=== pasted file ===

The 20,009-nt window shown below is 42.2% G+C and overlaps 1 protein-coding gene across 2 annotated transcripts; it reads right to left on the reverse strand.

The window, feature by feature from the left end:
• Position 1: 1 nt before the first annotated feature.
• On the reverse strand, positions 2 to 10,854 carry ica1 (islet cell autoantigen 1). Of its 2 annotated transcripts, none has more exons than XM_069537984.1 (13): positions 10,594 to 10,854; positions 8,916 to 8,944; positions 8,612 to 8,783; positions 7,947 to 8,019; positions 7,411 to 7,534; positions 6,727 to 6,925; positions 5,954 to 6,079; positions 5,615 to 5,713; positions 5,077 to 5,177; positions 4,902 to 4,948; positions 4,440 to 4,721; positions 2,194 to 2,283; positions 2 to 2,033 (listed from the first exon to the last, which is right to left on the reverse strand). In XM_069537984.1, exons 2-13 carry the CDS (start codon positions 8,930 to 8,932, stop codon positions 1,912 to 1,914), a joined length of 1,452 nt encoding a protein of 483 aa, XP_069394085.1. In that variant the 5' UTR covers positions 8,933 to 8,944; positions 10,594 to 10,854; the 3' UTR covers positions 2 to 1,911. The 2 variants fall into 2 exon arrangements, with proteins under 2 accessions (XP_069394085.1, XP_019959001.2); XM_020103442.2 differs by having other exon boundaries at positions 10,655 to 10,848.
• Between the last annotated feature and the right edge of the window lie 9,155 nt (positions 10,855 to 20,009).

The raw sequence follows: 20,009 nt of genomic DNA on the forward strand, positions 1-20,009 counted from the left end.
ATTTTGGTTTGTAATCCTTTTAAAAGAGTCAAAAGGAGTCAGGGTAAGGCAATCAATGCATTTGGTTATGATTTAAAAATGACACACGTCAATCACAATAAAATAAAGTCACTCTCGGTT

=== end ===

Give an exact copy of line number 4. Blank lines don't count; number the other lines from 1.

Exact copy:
• On the reverse strand, positions 2 to 10,854 carry ica1 (islet cell autoantigen 1). Of its 2 annotated transcripts, none has more exons than XM_069537984.1 (13): positions 10,594 to 10,854; positions 8,916 to 8,944; positions 8,612 to 8,783; positions 7,947 to 8,019; positions 7,411 to 7,534; positions 6,727 to 6,925; positions 5,954 to 6,079; positions 5,615 to 5,713; positions 5,077 to 5,177; positions 4,902 to 4,948; positions 4,440 to 4,721; positions 2,194 to 2,283; positions 2 to 2,033 (listed from the first exon to the last, which is right to left on the reverse strand). In XM_069537984.1, exons 2-13 carry the CDS (start codon positions 8,930 to 8,932, stop codon positions 1,912 to 1,914), a joined length of 1,452 nt encoding a protein of 483 aa, XP_069394085.1. In that variant the 5' UTR covers positions 8,933 to 8,944; positions 10,594 to 10,854; the 3' UTR covers positions 2 to 1,911. The 2 variants fall into 2 exon arrangements, with proteins under 2 accessions (XP_069394085.1, XP_019959001.2); XM_020103442.2 differs by having other exon boundaries at positions 10,655 to 10,848.